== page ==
What is the legal definition of Murder Involved ''Torture'' ?
In order to find that a murder involved "torture," you must find, that while the victim was still alive and conscious, the defendant intentionally inflicted severe, unnecessary, physical or mental pain, agony, or anguish, upon him.
This could include the victim's severe mental anguish in anticipation of serious physical harm. Unnecessary pain, agony or anguish requires suffering on the part of the victim, in excess of what was required to accomplish the murder, so it does not include any physical or mental pain, agony or anguish which reasonably resulted from the victim's death or him brief anticipation of death.
Acts committed after the victim's death or while he was no longer conscious, may not be considered in determining whether "torture" was involved.
In Rhines, we considered and approved an instruction on "torture", There the instruction stated:
Torture occurs when a living person is subjected to the unnecessary and wanton infliction of severe physical or mental pain, agony, or anguish. Besides serious abuse, torture includes serious psychological abuse of a victim resulting in severe mental anguish to the victim in anticipation of serious physical harm. You would not be authorized to find that the offense of First Degree Murder involved torture simply because the victim suffered pain or briefly anticipated the prospect of death. Nor would acts committed upon the body of a deceased victim support a finding of torture. In order to find that the offense of First Degree Murder involved torture, you must find that the Defendant intentionally, unnecessarily, and wantonly inflicted severe physical or mental pain, agony or anguish upon a living victim.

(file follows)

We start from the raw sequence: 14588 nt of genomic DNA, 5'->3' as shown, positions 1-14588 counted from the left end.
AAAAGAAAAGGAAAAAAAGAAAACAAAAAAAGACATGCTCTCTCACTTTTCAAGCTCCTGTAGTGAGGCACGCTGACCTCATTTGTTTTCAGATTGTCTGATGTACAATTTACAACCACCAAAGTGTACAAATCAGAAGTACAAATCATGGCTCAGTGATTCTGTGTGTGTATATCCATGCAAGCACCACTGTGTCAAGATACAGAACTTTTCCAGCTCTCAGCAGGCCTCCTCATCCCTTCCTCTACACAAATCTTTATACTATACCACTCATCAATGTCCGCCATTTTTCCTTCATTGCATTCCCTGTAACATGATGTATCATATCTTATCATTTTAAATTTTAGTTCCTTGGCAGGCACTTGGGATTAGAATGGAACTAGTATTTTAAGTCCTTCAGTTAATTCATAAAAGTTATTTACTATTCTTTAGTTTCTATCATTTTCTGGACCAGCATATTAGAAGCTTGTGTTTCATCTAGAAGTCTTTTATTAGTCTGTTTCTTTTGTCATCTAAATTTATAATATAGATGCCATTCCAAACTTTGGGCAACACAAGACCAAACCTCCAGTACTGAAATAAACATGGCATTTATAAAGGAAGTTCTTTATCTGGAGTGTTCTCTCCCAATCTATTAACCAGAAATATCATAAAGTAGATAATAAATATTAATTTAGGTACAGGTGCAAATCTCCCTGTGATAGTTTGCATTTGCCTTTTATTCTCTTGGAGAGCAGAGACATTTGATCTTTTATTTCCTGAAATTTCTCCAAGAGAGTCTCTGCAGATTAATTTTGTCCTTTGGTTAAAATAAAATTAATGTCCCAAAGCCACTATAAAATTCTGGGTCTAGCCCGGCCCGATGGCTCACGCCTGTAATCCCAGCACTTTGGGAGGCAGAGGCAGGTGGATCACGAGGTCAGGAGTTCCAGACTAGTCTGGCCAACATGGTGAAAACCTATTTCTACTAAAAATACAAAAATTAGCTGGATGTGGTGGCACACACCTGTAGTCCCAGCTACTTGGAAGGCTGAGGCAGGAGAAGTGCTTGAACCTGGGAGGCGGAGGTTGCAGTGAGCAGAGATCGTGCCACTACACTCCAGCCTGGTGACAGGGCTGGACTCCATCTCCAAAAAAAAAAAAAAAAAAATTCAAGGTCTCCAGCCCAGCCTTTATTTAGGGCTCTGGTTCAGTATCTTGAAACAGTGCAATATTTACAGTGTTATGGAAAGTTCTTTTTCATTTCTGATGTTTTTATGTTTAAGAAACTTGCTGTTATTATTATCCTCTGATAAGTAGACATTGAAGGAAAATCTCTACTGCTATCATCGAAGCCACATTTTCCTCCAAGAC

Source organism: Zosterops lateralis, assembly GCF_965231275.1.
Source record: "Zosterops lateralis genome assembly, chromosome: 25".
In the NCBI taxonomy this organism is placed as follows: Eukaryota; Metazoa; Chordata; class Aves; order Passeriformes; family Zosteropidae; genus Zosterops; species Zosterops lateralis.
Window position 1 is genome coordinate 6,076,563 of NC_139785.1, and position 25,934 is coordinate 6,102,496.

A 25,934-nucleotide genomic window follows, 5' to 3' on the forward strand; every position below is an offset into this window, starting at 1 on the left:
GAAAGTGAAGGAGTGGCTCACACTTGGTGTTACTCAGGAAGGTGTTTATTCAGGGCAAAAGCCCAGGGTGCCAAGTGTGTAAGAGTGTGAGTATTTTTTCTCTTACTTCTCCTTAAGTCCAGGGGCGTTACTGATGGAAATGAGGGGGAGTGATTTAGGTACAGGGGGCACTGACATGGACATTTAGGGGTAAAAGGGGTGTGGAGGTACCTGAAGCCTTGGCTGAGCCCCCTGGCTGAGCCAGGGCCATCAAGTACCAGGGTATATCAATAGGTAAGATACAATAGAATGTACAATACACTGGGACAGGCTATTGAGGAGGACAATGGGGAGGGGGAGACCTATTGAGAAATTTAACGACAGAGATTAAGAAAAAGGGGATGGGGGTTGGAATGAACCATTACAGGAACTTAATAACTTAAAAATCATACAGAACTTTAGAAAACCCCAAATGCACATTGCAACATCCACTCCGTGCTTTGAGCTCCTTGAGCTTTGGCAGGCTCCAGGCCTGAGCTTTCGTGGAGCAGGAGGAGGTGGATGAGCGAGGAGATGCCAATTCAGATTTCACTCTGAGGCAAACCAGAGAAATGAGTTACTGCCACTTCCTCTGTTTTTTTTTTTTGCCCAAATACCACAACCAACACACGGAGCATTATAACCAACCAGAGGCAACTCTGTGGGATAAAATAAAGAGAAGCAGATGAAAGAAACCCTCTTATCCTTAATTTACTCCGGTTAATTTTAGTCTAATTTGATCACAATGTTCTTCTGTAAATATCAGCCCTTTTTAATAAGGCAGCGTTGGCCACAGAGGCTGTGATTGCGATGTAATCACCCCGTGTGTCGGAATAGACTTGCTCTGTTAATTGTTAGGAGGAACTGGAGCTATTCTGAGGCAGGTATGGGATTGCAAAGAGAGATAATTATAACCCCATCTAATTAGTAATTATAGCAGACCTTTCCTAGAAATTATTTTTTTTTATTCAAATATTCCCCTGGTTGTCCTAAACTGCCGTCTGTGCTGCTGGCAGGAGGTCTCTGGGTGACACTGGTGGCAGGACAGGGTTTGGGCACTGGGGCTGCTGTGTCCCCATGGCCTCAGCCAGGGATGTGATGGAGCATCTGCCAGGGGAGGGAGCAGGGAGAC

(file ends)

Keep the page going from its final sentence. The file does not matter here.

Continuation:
Rhines, 1996 SD 55, P160, 548 N.W.2d at 451-52.
We noted in Rhines that the torture instruction included two essential limiting elements for a finding of torture:
(1) the unnecessary and wanton infliction of severe pain, agony, or anguish;
(2) the intent to inflict such pain, agony, or anguish. 1996 SD 55, P161, 548 N.W.2d at 452.
We held that such an instruction was proper because it eliminated from the pool of death-eligible murderers those who intended to kill their victims painlessly or instantly or who only intended to cause pain that was incident to death. Id.